Saturday, February 18, 2012


After that good stop in San Jose, described in an earlier post, we drove up Wednesday morning to the Palo Alto/Stanford area and spent a couple of pleasant hours on the Stanford University campus, mostly at the museum where we found an extensive survey of the Depression-era work of the photographer Walker Evans. It seems like a good moment to remember those dark days. Evans documented the poverty and racism that held much of the South in the grip of another form of slavery. It's a sad reality that our society seems still to have much to learn about human compassion and mutual responsibility. The haves keep having--more and more--and the have-nots keep not-having very much by comparison. It's my hope that the American electorate will have finally come to understand that their distrust of government is a shabby delusion fostered by those with vested interest in maintaining this destructive myth. We'll see. November is now not far away.

That afternoon, a wonderful reunion with a very old friend, Yumiko Tsumura, justly admired for the fine translations she made with her late husband, Sam Grolmes, from the work of contemporary Japanese poets. Now remarried, she still lives in the house they shared, Sam's room untouched and converted into a shrine that celebrates both their love and their collaborative work. We spent the evening remembering good times at the University of Iowa's International Writers program in the late 1960s and retracing the passage of time in our lives since then.

Thursday morning we set off on the short drive from Yumiko's to the Menlo School for my scheduled address to the school assembly. The event had been instigated by Emily, whose name is familiar to readers of The Buddha Diaries as our part-time assistant, a jazz musician just beginning to make her way. (Emily herself was that same day on a flight to New York, where she is scheduled to play a gig at Joe's Pub tomorrow evening, Sunday. New York readers, take note. We heard her band, Noah and the Megafauna, performing live on WNYC public radio yesterday: they were terrific. If I were only in New York City, I'd be there!) Anyway, helping me make arrangements for this tour, she was very eager that I should include her old high school, and set things up for me to speak in the series they were planning for their Writers Week.

Cautioned in advance that high school students have a short attention span and little tolerance for boredom--along with the perfect medium to alleviate it: the cell phone!--I worried that my talk might betray my advanced age and irrelevance to the concerns of youth... I need not have been concerned. Confronted with more than five hundred students and a handful of faculty, I found myself comfortably able to connect with this audience--unfamiliar both in age and size--and to hold their attention for the span of half an hour or so. The title of my talk was “Listening to the Call”—a topic that is close to my heart as one who for long years declined to listen to the call I'd heard at the age of twelve, to be a writer. My invitation for questions met with the usual silence for a few moments at first, but then a hand went up, and another, and another… Great questions, thoughtful, personal, engaged with what I had been talking about. It was a lively session, I thought, and particularly gratifying to know that I had managed to connect with a good number of young people whose lives might be in some way affected by what I had to say. A privilege for which I have Emily to thank!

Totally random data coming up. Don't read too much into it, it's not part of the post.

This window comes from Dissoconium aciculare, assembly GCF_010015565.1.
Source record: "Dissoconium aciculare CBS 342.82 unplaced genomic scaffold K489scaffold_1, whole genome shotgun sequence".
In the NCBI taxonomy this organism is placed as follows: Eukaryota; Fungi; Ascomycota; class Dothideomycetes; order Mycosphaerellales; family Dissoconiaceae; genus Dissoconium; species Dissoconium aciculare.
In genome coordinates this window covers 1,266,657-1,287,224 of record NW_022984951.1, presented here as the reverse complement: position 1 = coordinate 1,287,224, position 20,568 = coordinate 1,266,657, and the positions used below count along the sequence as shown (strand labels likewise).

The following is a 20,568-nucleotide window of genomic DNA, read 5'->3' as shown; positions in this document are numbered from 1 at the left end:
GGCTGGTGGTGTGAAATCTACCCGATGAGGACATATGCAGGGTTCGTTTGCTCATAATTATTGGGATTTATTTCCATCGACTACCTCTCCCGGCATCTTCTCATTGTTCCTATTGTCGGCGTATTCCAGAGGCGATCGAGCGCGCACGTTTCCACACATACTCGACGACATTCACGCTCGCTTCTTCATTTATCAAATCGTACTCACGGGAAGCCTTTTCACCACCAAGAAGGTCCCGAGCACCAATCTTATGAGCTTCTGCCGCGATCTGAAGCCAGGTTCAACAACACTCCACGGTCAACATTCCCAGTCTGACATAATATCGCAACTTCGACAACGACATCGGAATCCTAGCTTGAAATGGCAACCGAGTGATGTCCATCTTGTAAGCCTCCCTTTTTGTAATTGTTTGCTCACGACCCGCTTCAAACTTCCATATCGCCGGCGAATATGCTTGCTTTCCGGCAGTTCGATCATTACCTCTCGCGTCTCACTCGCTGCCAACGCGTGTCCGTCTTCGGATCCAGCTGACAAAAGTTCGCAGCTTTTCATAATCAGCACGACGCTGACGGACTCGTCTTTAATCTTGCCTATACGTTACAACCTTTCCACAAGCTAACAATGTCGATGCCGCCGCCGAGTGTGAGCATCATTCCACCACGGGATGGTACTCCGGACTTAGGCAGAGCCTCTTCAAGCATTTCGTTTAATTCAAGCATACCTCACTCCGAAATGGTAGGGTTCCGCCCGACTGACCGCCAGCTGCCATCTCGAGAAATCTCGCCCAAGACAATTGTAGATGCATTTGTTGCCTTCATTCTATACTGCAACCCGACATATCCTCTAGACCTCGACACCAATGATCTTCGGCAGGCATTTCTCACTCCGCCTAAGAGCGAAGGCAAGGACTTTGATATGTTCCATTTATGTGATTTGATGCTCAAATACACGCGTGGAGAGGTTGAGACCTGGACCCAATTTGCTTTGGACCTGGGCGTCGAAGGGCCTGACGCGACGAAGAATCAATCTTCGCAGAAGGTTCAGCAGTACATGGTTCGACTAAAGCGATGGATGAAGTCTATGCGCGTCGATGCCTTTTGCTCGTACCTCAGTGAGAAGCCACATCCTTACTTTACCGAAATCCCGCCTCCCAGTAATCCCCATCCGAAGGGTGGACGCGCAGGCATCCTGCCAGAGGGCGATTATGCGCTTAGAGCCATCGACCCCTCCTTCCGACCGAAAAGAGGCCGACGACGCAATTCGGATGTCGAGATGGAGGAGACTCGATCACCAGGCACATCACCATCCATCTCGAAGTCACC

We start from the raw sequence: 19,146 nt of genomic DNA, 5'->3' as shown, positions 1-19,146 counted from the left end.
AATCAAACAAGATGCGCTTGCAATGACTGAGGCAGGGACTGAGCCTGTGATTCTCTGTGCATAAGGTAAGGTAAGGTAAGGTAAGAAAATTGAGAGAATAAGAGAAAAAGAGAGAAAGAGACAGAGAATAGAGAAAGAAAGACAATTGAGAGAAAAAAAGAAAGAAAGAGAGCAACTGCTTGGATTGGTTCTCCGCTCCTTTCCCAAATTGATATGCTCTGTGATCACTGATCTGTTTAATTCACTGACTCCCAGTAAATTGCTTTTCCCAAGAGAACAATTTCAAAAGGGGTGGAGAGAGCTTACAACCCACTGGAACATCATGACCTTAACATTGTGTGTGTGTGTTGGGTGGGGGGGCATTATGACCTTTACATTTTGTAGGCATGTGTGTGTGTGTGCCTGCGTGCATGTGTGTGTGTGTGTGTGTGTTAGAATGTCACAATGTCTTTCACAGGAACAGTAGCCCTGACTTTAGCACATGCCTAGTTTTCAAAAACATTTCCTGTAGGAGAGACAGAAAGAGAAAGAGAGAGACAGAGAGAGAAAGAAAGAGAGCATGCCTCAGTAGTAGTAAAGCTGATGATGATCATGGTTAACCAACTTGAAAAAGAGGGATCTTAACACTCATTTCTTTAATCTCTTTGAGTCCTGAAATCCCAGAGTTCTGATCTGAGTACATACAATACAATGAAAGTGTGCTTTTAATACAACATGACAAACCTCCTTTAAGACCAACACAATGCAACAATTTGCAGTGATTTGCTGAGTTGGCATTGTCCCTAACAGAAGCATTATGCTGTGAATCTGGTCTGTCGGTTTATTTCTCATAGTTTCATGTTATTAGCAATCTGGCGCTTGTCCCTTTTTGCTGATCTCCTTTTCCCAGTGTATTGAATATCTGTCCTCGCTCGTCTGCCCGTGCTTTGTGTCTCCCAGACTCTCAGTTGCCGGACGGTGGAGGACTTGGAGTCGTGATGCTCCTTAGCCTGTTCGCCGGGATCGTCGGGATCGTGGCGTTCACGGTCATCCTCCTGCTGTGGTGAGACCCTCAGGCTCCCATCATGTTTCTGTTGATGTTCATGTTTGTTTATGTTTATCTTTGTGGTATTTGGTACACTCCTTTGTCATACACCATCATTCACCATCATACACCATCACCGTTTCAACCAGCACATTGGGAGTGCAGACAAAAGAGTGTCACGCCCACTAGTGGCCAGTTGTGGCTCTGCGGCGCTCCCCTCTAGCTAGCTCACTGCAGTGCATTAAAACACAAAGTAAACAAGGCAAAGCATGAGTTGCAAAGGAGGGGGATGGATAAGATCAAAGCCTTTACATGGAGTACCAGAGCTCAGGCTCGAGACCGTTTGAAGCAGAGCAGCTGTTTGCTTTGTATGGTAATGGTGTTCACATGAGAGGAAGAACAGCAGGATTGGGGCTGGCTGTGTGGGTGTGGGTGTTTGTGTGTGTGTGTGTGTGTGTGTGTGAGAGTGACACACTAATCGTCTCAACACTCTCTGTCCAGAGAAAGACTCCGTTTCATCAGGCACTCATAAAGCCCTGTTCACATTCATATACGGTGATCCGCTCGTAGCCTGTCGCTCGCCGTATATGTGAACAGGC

We hit the freeway right after the talk, for the six-and-a-half hour drive south to Los Angeles. Ample time to reflect on the past few days. I learned a lot about the kind of planning that works out—and the kind that doesn’t. And came home with a renewed sense of the kind of “teaching” I love most: the kind that allows me to follow my own adage, “Tell me who you are.” It’s what I do. Like writing, for me, it’s all about the continuing search for my own humanity, and finding the common ground of that humanity in my fellow-human beings. To learn more about ourselves and our potential, howsoever we choose to do so, therein lies the deepest and most rewarding satisfaction. I’m grateful for every opportunity I’m afforded to pursue this work.


robin andrea said...

Sounds like it was a great trip, peter. I admire people who can speak publicly. In the days when I had to open my mouth in front of a room full of people, even when those people were my co-workers and fellow committee members, I always sounded like I was just about to cry.

Doctor Noe said...

When I was these students' age, I encountered my first literary heroes – Melville, Upton Sinclair, Orwell and Walker Evans' partner in chimera James Agee. From Let Us Now Praise Famous Men to his collected film criticism, Agee helped me to heed the call.